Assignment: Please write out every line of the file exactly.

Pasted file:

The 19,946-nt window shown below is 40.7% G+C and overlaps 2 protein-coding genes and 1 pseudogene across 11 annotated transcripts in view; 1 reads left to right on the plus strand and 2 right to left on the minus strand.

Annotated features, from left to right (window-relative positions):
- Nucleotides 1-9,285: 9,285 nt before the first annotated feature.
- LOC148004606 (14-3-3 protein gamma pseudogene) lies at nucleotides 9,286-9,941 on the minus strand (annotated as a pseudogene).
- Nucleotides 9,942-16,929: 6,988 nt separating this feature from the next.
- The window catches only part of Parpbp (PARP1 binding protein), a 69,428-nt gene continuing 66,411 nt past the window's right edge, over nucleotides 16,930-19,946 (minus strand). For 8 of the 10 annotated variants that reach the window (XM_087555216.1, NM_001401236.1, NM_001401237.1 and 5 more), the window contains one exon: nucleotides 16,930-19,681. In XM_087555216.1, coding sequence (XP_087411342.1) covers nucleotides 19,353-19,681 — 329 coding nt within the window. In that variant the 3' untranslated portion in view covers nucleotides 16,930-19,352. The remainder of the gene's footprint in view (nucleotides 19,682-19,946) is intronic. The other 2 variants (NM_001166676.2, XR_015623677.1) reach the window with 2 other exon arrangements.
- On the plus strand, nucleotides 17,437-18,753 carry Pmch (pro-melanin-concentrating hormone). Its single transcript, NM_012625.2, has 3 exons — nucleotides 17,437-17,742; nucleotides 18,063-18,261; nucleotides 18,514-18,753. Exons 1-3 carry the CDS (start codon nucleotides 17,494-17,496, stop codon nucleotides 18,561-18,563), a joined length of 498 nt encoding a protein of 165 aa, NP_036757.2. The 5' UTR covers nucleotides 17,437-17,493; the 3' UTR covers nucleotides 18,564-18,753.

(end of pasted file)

The 19,946-nt window shown below is 40.7% G+C and overlaps 2 protein-coding genes and 1 pseudogene across 11 annotated transcripts in view; 1 reads left to right on the plus strand and 2 right to left on the minus strand.

Annotated features, from left to right (window-relative positions):
- Nucleotides 1-9,285: 9,285 nt before the first annotated feature.
- LOC148004606 (14-3-3 protein gamma pseudogene) lies at nucleotides 9,286-9,941 on the minus strand (annotated as a pseudogene).
- Nucleotides 9,942-16,929: 6,988 nt separating this feature from the next.
- The window catches only part of Parpbp (PARP1 binding protein), a 69,428-nt gene continuing 66,411 nt past the window's right edge, over nucleotides 16,930-19,946 (minus strand). For 8 of the 10 annotated variants that reach the window (XM_087555216.1, NM_001401236.1, NM_001401237.1 and 5 more), the window contains one exon: nucleotides 16,930-19,681. In XM_087555216.1, coding sequence (XP_087411342.1) covers nucleotides 19,353-19,681 — 329 coding nt within the window. In that variant the 3' untranslated portion in view covers nucleotides 16,930-19,352. The remainder of the gene's footprint in view (nucleotides 19,682-19,946) is intronic. The other 2 variants (NM_001166676.2, XR_015623677.1) reach the window with 2 other exon arrangements.
- On the plus strand, nucleotides 17,437-18,753 carry Pmch (pro-melanin-concentrating hormone). Its single transcript, NM_012625.2, has 3 exons — nucleotides 17,437-17,742; nucleotides 18,063-18,261; nucleotides 18,514-18,753. Exons 1-3 carry the CDS (start codon nucleotides 17,494-17,496, stop codon nucleotides 18,561-18,563), a joined length of 498 nt encoding a protein of 165 aa, NP_036757.2. The 5' UTR covers nucleotides 17,437-17,493; the 3' UTR covers nucleotides 18,564-18,753.